Signs and Symptoms of Asthma in Dogs and Cats

Asthma is a chronic lower respiratory condition that affects not only humans but also dogs and cats. Understanding the signs, causes, and treatments for asthma in animals can help pet parents provide the best care possible.

Causes and Triggers

An allergic reaction to inhaled environmental irritants is often the cause of asthma in dogs and cats. Once inside the lower airways, these allergens can interact with the immune system, causing inflammation, airway constriction, and difficulty breathing. Common allergens and triggers include:

  • Pollen
  • Dust mites
  • Mold spores
  • Smoke
  • Strong chemicals
  • Perfumes or fragrances
  • Dusty cat litter
  • Cleaning products

In some cases, stress or anxiety can exacerbate asthma symptoms.

Clinical Signs

Cats are more prone to asthma than dogs, with 1 to 5% of cats diagnosed with the condition. Asthma in dogs is less common but can still occur. The signs of asthma in dogs and cats can vary depending on the animal, the severity of the inflammation, and the severity of each episode, but signs include:

  • Diminished activity level/loss of energy
  • Elevated resting respiratory rate
  • Wheezing
  • Coughing/persistent cough
  • Hacking or even vomiting (which can be mistaken for hacking up a hairball)
  • Open-mouthed breathing in cats
  • Exercise intolerance
  • Loss of appetite
  • Heavy, wide-mouth panting in dogs, especially when at rest and at a comfortable temperature

Cats don’t normally pant, so a cat breathing with their mouth open needs to be assessed by a veterinarian.

In dogs, cyanotic gums that are blue due to lack of oxygen is another sign. This is a medical emergency that requires immediate attention from a veterinarian.

Diagnosing Asthma in Dogs and Cats

There is no single test for asthma in companion animals. The first step toward a diagnosis is giving your veterinarian a thorough medical history and allowing them to perform a physical examination. The vet will rule out other potential causes of respiratory distress, such as heart disease, viral or bacterial infections, parasites, and airway malformation. They may recommend diagnostic tests like heartworm testing, blood counts, X-rays, and bronchoscopy (passing a scope into the bronchi) to get a clearer picture and look closely at the cells of the lower airway.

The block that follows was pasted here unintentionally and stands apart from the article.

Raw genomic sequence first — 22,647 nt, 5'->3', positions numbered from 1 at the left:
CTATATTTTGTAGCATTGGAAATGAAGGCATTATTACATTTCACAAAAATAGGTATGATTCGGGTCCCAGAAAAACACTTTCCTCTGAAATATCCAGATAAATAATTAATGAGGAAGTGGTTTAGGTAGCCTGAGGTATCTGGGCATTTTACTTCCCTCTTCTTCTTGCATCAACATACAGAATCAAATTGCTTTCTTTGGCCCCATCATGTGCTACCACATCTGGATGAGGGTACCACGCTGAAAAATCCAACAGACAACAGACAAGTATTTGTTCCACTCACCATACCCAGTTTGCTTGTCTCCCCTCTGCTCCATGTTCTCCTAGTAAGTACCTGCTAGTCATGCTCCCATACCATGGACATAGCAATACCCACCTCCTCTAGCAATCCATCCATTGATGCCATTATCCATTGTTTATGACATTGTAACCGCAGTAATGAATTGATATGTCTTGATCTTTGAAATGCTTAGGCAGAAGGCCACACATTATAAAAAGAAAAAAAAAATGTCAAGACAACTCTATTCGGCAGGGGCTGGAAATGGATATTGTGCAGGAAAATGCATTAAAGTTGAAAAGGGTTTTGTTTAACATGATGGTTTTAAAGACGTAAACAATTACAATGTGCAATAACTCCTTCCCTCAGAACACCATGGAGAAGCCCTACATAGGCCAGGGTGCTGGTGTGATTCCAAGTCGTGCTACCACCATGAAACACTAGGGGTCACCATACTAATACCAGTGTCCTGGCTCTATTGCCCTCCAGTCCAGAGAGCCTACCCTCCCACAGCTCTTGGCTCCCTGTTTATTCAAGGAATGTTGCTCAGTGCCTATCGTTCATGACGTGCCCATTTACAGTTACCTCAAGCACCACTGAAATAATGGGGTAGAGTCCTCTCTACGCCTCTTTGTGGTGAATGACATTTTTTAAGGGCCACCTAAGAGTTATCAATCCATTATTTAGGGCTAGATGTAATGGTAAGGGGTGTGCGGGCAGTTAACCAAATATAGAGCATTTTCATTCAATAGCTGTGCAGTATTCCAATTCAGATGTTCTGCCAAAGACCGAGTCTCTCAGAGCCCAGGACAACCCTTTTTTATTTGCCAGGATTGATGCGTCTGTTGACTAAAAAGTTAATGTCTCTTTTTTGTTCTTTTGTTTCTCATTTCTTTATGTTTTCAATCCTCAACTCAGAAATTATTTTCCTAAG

Treatments

Conventional treatments for asthma in dogs and cats include corticosteroids to reduce inflammation, with or without bronchodilators to open the airways. These medications can be administered orally, by injection, or inhaled.

Other medications that may benefit asthmatic pets include leukotriene modifiers that block the effects of certain chemicals that narrow the airways, antihistamines, and antibiotics when a secondary bacterial infection is present.

Additional treatments that may augment the conventional care of a dog or cat with asthma include:

  • Acupuncture
  • Eliminating foods that trigger allergic reactions
  • Removing triggers from the environment
  • Stress reduction measures
  • Regular light exercise to maintain optimal weight and body condition
  • Allergy shots or immunotherapy

Conclusion

Asthma attacks can be mild or severe and even life threatening. And while not curable, asthma in dogs and cats can be manageable. Recognizing the signs can lead to timely intervention, improving your dog’s or cat’s outcome significantly. Always consult with your veterinarian for an accurate diagnosis, tailored treatment protocols, and a plan of action for when an episode occurs.

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